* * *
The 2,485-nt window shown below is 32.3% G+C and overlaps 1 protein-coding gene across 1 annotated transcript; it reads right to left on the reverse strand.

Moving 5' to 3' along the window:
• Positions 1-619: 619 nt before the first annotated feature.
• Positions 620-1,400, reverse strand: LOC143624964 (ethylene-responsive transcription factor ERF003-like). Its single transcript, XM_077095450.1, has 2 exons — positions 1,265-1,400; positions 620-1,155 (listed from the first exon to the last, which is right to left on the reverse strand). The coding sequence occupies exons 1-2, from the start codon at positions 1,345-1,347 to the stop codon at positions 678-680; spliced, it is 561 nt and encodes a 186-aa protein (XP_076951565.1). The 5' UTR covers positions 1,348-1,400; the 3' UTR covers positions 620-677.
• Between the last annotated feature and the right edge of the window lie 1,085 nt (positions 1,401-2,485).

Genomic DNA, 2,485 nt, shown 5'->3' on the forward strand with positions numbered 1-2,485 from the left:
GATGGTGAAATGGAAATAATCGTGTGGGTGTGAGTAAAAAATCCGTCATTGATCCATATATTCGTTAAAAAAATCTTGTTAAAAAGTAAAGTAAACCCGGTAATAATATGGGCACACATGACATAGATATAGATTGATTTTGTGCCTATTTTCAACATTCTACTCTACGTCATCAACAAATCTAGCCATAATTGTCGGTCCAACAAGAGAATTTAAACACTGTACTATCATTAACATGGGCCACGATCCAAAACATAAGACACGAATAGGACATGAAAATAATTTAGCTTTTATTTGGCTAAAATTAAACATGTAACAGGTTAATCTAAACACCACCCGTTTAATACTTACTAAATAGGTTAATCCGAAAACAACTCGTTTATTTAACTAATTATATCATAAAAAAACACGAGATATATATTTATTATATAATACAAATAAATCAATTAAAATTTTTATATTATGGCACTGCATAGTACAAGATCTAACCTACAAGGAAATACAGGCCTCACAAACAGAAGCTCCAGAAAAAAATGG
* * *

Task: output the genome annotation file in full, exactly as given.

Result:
The 2,485-nt window shown below is 32.3% G+C and overlaps 1 protein-coding gene across 1 annotated transcript; it reads right to left on the reverse strand.

Moving 5' to 3' along the window:
• Positions 1-619: 619 nt before the first annotated feature.
• Positions 620-1,400, reverse strand: LOC143624964 (ethylene-responsive transcription factor ERF003-like). Its single transcript, XM_077095450.1, has 2 exons — positions 1,265-1,400; positions 620-1,155 (listed from the first exon to the last, which is right to left on the reverse strand). The coding sequence occupies exons 1-2, from the start codon at positions 1,345-1,347 to the stop codon at positions 678-680; spliced, it is 561 nt and encodes a 186-aa protein (XP_076951565.1). The 5' UTR covers positions 1,348-1,400; the 3' UTR covers positions 620-677.
• Between the last annotated feature and the right edge of the window lie 1,085 nt (positions 1,401-2,485).

Genomic DNA, 2,485 nt, shown 5'->3' on the forward strand with positions numbered 1-2,485 from the left:
GATGGTGAAATGGAAATAATCGTGTGGGTGTGAGTAAAAAATCCGTCATTGATCCATATATTCGTTAAAAAAATCTTGTTAAAAAGTAAAGTAAACCCGGTAATAATATGGGCACACATGACATAGATATAGATTGATTTTGTGCCTATTTTCAACATTCTACTCTACGTCATCAACAAATCTAGCCATAATTGTCGGTCCAACAAGAGAATTTAAACACTGTACTATCATTAACATGGGCCACGATCCAAAACATAAGACACGAATAGGACATGAAAATAATTTAGCTTTTATTTGGCTAAAATTAAACATGTAACAGGTTAATCTAAACACCACCCGTTTAATACTTACTAAATAGGTTAATCCGAAAACAACTCGTTTATTTAACTAATTATATCATAAAAAAACACGAGATATATATTTATTATATAATACAAATAAATCAATTAAAATTTTTATATTATGGCACTGCATAGTACAAGATCTAACCTACAAGGAAATACAGGCCTCACAAACAGAAGCTCCAGAAAAAAATGG